So with all of the barriers surrounding communication, we still manage to find some way to pass on meanings to other people. Whether it be via common languages (apparently everyone in the world speaks the same language as the target audience) or through mannerisms (mimes, the universal translators) we are able to find some way to pass on what we are trying to signal. It’s rather amazing how we are able to do so at times with all the difficulties we have.

So could a situation like the suitcase in Clannad occur in real life? In today’s world where images can travel around the world I’d say it’s very probable that there would be someone to provide a translation for an image. Danboru allows users to translate text on Japanese images and that’s just one example. In 2003, when the series was supposedly set, it’d be much more difficult, but still possible.

Besides sounds, we also communicate by non-verbal gestures. Nervous patterns, physical contact, and visual contact are always mentioned when non-verbal communication is mentioned academically, but my favorite example are suit actors. Carrying a character’s mannerisms without the aid of any speech is an incredible act. Being able to differ between characters like Seiji Takaiwa does with Kamen Rider leads is absolutely marvelous to watch. Each character has signature and non-signature movements that are unique, just like we all have our own quirks.

So in the end, what is communication but our own way of meaning something. Whether we truly mean it, as in a giant hug to a loved one or are not-so-truthful with lies, we consistently communicate with each other in some fashion. It’s being able to cross through the difficulties that are present that make the true meaning something special. Thanks for reading.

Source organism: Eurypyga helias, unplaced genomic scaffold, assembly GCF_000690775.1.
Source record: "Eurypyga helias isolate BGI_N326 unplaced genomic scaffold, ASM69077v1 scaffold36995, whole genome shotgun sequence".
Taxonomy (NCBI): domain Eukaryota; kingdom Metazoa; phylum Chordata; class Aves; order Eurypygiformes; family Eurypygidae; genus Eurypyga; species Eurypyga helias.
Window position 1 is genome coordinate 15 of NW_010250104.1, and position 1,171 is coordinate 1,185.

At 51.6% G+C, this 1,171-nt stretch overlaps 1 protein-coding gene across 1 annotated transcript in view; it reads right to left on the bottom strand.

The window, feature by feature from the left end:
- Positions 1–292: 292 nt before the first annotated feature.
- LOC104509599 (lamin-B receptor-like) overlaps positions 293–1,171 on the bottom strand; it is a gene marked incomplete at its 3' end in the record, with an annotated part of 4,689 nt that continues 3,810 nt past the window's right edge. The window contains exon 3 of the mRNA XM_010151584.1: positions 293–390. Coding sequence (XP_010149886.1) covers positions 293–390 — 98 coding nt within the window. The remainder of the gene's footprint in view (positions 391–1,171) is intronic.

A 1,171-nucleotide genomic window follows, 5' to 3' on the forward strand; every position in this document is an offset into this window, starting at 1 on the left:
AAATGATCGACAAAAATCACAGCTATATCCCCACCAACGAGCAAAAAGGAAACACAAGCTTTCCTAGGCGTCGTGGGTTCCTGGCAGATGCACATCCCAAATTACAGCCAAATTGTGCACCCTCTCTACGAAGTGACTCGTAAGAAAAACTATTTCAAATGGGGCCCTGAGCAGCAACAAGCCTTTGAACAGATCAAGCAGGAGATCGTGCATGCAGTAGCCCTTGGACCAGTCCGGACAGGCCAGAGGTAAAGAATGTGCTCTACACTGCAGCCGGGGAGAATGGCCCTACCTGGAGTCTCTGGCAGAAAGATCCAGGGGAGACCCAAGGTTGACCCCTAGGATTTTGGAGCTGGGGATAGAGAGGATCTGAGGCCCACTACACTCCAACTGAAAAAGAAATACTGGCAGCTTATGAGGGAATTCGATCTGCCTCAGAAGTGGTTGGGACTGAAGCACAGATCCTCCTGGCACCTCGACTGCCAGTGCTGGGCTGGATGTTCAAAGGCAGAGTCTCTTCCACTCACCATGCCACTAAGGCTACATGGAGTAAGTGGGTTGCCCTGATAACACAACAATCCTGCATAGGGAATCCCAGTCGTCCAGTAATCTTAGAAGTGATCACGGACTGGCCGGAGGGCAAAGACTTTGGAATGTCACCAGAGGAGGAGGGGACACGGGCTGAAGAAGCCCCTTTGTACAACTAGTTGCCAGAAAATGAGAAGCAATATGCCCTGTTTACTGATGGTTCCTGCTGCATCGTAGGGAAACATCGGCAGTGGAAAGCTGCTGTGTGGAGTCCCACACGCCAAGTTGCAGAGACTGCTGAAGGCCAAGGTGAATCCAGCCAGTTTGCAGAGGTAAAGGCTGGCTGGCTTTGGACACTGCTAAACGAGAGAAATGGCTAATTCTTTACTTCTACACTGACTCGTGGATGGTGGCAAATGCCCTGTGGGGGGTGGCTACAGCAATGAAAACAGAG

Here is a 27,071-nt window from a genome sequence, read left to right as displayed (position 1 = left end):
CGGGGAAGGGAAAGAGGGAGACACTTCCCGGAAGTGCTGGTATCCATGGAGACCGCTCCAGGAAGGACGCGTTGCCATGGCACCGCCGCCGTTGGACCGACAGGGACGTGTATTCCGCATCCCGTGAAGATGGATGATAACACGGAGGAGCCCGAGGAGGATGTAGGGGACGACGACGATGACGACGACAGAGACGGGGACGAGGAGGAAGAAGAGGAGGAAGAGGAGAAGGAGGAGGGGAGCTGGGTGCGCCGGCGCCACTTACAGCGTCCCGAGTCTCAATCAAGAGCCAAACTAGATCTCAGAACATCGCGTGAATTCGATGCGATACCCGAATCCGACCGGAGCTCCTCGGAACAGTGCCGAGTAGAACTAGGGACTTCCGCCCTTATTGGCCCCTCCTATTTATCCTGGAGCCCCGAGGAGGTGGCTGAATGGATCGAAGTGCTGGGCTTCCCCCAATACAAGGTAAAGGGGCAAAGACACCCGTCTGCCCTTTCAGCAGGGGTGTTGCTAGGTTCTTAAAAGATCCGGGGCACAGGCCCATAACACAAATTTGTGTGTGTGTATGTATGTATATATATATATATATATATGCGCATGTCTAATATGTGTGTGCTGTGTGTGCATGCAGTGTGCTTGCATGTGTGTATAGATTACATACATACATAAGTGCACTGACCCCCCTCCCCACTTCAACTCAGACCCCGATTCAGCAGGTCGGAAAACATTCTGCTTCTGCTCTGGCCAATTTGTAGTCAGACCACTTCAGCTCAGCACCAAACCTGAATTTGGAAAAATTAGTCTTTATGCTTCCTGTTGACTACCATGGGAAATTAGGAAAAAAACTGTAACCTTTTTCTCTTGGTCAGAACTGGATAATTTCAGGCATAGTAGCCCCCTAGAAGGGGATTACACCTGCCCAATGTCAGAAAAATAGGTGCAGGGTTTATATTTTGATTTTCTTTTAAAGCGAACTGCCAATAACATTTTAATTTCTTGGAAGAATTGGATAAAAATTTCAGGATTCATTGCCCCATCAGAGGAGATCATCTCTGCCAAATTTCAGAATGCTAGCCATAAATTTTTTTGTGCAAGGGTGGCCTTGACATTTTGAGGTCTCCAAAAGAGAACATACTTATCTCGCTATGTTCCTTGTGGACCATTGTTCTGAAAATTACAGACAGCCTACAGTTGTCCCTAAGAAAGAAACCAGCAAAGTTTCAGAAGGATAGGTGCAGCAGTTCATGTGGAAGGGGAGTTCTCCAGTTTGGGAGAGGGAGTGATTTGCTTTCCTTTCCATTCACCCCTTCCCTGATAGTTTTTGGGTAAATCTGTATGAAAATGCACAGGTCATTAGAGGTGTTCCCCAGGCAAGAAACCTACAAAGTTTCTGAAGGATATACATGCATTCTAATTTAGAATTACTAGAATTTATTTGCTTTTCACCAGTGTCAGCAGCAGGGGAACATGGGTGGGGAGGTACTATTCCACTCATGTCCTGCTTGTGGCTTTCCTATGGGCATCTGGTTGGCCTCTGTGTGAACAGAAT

2 thoughts on “When words don’t reach….

  1. I took an anthropology class in college and one of the things that stuck with me is how closely language and culture are related. The Japanese have a ton of different words for rice depending on how it’s cooked, etc., as well as different words for family members depending on whether it’s your family or someone else’s. We only have one word each for these things in English however. Why? Because these things are not as relevant to our culture as they are to Japan. Likewise, we have more words that mean “drunk” in American English than most other cultures😄

    It’s also amazing how much we rely on facial expressions and body language. It’s really hard to talk about something even remotely enthusiastically without moving your body in any way. That’s one of the reasons I don’t like talking on the phone – I can’t see the person’s face or body language and have to rely solely on their tone of voice, and that makes me kinda uncomfortable.

    • I agree with talking on the phone with people but I think I prefer the thought that I’m physically with someone rather than seeing them. I have a bad habit of looking away from people when talking so sight isn’t something I’m too worried about. I can’t say how many times I’ve been talking with people on the phone and say “oh, if you were here I could draw a picture” or “show a picture” of what I’m talking about but that lack of visual cue harms conversations.

      It’s not just words in cultures but actions as well. How many times do you hear someone say “Thank you for the meal” or “I’m home!” unless it’s a big occasion? Cultures take for granted different things (safety, manners, responsibility, etc) and the way we speak and act represent that culture.